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A historical building from the mid-18th century, the Casa Chata is most famous for having housed the Zapatista fighters during the Revolution.
The building has a well known 45-degree angle at the entrance. This explains the name which could be translated to something like “blunted house.” The entire structure is built in an octagonal form.
The famous history of the building includes its beginnings as an 18th-century country house with a grand orchard and what were known to be outstanding gardens. It was later a Protestant seminary, and until 1960 a museum of charrería, a form of animal husbandry and a sport similar to western rodeos.
Today the building is used as the headquarters of a research and policy advocacy publisher, The Center for Research and Higher Studies in Social Anthropology (CIESAS). A distinguished leader in research and training in the fields of Social Anthropology, History and Linguistics, CIESAS offers five doctoral and six master’s degrees with programs that offer advanced training. The center also hosts ongoing seminars, diploma programs and conferences intended for the general public.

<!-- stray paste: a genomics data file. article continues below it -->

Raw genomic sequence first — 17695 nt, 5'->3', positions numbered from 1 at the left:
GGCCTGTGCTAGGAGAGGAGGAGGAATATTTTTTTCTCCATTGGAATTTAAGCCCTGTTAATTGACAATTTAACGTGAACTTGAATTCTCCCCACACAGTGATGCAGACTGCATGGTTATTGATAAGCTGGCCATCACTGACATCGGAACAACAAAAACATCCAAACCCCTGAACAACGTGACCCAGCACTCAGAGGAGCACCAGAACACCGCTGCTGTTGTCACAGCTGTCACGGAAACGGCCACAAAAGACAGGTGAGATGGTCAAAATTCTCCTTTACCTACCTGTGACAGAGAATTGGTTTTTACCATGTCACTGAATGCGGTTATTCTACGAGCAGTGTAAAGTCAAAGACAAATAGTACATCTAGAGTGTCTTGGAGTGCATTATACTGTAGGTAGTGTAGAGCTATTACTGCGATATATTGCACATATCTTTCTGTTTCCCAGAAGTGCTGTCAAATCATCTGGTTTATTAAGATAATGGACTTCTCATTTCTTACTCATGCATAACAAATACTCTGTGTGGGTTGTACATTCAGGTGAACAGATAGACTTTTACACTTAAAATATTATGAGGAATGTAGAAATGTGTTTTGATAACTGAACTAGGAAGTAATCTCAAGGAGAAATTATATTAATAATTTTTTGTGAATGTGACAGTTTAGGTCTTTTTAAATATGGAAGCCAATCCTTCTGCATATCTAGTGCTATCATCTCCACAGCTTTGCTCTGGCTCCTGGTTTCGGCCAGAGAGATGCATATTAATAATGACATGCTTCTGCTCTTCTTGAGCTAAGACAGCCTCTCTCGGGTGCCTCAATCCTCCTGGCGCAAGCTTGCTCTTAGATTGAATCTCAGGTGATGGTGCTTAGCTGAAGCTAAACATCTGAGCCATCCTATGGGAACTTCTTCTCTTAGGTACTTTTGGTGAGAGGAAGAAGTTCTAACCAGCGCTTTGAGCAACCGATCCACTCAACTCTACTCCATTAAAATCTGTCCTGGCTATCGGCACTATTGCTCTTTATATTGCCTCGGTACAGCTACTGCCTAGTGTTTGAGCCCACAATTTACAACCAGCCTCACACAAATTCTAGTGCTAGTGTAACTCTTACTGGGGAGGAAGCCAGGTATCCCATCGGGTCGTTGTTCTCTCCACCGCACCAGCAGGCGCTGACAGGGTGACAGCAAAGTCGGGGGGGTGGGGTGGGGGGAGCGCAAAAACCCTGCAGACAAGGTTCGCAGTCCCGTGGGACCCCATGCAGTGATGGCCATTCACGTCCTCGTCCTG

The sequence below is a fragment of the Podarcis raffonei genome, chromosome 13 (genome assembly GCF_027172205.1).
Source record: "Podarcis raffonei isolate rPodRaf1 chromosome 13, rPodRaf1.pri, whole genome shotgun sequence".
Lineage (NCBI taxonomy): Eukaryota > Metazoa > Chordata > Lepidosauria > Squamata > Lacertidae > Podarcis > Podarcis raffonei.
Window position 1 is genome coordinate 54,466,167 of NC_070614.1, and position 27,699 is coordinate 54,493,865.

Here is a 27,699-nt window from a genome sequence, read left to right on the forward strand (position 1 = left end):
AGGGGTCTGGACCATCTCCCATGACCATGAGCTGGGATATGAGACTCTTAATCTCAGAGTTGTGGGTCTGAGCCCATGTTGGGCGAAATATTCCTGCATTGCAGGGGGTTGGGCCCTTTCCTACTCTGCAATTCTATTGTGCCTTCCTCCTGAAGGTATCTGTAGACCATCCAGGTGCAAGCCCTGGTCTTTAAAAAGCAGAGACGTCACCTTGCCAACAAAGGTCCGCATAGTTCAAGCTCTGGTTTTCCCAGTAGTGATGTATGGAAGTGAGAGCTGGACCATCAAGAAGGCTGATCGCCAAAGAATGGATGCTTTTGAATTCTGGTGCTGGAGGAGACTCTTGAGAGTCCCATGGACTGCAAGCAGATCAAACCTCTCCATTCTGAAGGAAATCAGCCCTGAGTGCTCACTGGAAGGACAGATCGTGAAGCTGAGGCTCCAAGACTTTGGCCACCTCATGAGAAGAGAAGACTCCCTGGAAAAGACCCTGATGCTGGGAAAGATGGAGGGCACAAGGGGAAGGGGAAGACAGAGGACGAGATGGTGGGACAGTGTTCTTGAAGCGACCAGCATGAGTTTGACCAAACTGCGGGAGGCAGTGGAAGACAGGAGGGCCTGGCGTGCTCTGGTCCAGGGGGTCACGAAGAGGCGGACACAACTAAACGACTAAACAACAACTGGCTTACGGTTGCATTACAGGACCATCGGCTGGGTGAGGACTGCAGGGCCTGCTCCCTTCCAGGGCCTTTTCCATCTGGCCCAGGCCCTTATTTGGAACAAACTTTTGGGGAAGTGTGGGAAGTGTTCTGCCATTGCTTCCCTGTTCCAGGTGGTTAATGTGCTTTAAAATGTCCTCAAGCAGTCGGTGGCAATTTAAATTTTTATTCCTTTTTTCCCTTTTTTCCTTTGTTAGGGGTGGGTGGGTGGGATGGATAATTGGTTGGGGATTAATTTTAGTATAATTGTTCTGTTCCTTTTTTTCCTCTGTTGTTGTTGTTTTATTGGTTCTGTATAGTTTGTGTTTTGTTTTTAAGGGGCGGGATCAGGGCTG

An important point in the Centro de Tlalpan, the Casa Chata not often open to the public, but it stands out for the corner it puts forward to the street.
A collaboration between the State Council for Culture and the Arts of Hidalgo and the State Representative in Mexico City.
One of the oldest continually operating public market places in Mexico City.